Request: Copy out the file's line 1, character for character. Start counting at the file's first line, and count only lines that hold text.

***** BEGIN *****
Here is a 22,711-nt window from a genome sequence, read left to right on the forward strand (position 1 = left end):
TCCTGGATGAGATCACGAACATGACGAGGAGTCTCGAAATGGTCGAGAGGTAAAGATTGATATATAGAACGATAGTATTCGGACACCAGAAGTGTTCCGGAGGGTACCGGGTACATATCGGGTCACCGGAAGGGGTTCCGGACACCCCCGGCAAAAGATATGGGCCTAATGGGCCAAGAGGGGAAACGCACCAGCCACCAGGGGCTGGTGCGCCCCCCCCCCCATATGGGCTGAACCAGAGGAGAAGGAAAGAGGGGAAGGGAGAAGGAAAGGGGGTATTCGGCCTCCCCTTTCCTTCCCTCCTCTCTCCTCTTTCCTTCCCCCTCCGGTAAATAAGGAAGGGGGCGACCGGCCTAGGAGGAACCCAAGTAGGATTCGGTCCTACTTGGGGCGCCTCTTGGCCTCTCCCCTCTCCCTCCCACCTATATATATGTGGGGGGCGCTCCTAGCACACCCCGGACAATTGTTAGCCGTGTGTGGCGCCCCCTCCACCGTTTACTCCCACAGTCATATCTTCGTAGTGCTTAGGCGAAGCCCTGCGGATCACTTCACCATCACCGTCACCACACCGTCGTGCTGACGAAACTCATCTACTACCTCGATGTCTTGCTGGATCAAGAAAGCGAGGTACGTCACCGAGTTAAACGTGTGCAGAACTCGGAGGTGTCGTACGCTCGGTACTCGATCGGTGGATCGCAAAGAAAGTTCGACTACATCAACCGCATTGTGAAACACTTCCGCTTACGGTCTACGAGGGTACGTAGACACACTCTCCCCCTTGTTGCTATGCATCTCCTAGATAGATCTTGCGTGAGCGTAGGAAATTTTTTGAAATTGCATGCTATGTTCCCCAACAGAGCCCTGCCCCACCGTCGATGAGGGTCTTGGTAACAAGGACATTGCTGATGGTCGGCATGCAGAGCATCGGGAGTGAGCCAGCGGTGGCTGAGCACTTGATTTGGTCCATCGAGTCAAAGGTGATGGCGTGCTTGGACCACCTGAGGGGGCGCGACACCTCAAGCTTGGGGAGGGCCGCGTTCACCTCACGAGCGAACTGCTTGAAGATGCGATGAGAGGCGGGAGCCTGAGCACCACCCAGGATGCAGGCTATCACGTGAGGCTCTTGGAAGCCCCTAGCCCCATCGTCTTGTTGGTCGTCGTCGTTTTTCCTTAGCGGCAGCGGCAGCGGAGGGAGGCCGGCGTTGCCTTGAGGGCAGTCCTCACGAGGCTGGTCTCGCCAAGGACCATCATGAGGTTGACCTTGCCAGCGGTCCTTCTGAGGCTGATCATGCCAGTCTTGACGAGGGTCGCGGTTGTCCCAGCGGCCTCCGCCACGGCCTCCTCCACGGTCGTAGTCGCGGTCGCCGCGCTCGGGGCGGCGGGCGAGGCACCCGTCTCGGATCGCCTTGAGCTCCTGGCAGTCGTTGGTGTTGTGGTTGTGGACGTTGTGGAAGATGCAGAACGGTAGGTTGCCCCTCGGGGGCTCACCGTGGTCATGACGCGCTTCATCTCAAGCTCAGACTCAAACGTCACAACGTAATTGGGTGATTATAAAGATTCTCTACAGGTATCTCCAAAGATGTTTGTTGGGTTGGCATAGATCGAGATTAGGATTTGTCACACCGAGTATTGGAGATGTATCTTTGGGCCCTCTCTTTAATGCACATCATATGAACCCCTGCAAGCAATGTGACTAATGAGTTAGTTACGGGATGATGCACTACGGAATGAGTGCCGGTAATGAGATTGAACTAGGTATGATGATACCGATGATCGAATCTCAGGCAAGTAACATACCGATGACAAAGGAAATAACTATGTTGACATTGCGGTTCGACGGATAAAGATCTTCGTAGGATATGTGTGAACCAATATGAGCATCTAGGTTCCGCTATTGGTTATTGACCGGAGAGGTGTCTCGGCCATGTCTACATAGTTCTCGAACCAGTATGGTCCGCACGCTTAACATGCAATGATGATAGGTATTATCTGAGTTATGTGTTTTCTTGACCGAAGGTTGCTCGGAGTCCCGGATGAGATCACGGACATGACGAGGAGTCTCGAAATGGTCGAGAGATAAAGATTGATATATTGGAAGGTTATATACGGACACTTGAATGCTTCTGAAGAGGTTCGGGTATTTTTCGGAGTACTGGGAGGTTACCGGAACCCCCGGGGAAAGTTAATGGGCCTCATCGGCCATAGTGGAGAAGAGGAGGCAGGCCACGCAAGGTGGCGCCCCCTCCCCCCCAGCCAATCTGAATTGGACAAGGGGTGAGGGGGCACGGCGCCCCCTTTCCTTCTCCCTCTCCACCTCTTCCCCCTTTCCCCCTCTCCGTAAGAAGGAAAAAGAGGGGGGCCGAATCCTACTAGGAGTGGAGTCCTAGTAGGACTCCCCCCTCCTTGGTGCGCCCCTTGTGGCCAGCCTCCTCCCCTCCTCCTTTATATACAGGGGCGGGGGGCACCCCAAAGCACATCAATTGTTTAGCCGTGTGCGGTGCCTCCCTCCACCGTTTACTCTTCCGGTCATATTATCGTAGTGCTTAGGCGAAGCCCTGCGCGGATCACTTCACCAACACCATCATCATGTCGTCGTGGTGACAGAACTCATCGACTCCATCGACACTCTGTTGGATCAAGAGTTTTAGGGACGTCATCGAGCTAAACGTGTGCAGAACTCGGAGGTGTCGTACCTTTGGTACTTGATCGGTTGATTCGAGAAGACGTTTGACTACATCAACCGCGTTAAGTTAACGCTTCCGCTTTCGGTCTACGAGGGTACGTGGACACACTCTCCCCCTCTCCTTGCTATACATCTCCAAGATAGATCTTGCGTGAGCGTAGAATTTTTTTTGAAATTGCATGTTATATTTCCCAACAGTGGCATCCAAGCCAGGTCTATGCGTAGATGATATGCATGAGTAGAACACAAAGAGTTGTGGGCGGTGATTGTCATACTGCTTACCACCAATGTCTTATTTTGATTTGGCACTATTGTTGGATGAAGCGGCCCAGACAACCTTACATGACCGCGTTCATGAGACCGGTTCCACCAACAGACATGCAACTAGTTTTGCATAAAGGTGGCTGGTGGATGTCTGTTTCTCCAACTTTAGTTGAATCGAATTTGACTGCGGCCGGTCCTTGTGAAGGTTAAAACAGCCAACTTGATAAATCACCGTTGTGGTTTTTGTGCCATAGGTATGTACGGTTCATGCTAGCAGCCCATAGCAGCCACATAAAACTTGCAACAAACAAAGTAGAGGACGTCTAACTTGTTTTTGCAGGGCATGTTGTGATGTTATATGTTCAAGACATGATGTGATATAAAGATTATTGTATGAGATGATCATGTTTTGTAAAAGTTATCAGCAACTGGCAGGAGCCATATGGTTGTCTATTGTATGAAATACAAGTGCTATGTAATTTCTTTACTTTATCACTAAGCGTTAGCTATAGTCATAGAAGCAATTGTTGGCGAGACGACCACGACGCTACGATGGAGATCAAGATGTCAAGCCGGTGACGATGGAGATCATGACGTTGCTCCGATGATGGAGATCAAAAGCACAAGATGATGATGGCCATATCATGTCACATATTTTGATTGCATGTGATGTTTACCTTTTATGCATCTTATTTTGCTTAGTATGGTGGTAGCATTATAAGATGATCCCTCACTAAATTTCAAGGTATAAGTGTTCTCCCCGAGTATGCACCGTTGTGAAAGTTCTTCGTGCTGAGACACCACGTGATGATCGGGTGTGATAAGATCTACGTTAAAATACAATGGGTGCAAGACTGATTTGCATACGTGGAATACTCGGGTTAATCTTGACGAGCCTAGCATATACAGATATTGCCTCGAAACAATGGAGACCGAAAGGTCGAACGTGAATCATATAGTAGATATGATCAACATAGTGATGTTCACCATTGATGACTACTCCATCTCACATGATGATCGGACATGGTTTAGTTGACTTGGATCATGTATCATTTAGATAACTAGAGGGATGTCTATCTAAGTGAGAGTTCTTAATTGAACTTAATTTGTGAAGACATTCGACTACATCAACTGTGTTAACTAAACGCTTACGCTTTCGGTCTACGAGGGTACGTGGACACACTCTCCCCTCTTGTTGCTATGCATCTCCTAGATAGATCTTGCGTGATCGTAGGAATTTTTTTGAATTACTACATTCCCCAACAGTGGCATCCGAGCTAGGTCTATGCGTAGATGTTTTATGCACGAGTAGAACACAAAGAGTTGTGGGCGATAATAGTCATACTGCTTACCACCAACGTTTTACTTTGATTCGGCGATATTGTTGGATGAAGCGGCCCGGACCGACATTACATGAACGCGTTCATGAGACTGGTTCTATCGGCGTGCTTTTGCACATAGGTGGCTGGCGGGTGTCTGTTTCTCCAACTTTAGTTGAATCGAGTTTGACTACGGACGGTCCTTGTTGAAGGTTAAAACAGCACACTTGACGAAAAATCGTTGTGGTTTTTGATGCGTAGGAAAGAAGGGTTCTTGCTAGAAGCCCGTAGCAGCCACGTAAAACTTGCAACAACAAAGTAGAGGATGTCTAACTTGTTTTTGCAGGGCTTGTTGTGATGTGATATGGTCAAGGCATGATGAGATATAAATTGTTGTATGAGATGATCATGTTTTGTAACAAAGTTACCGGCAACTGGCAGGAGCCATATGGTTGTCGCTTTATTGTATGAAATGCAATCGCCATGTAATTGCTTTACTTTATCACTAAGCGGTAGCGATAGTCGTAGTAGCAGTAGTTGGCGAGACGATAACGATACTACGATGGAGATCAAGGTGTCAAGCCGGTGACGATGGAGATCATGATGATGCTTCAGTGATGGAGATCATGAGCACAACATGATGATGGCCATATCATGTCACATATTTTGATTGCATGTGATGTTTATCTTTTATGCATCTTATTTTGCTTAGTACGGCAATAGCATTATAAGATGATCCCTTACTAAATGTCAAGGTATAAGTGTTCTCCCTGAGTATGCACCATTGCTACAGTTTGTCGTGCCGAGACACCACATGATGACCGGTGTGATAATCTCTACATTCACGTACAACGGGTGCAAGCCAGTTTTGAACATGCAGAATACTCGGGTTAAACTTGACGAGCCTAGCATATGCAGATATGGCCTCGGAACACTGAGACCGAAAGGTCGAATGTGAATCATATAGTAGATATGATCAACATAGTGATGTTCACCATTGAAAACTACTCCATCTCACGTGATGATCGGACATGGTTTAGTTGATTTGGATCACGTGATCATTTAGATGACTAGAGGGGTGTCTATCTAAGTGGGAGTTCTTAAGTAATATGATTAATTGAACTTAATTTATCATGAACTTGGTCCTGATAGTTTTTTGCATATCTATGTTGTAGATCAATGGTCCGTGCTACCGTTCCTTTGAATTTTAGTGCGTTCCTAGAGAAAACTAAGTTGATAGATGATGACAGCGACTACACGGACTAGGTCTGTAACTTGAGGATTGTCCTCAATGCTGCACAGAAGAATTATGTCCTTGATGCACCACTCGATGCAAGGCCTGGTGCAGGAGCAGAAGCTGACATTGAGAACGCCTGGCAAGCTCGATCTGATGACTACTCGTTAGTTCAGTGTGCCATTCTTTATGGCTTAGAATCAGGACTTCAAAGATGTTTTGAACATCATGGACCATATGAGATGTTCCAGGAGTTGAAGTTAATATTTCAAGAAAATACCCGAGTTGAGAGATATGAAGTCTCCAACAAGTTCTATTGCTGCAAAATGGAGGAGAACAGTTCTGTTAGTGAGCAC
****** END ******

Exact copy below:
Here is a 22,711-nt window from a genome sequence, read left to right on the forward strand (position 1 = left end):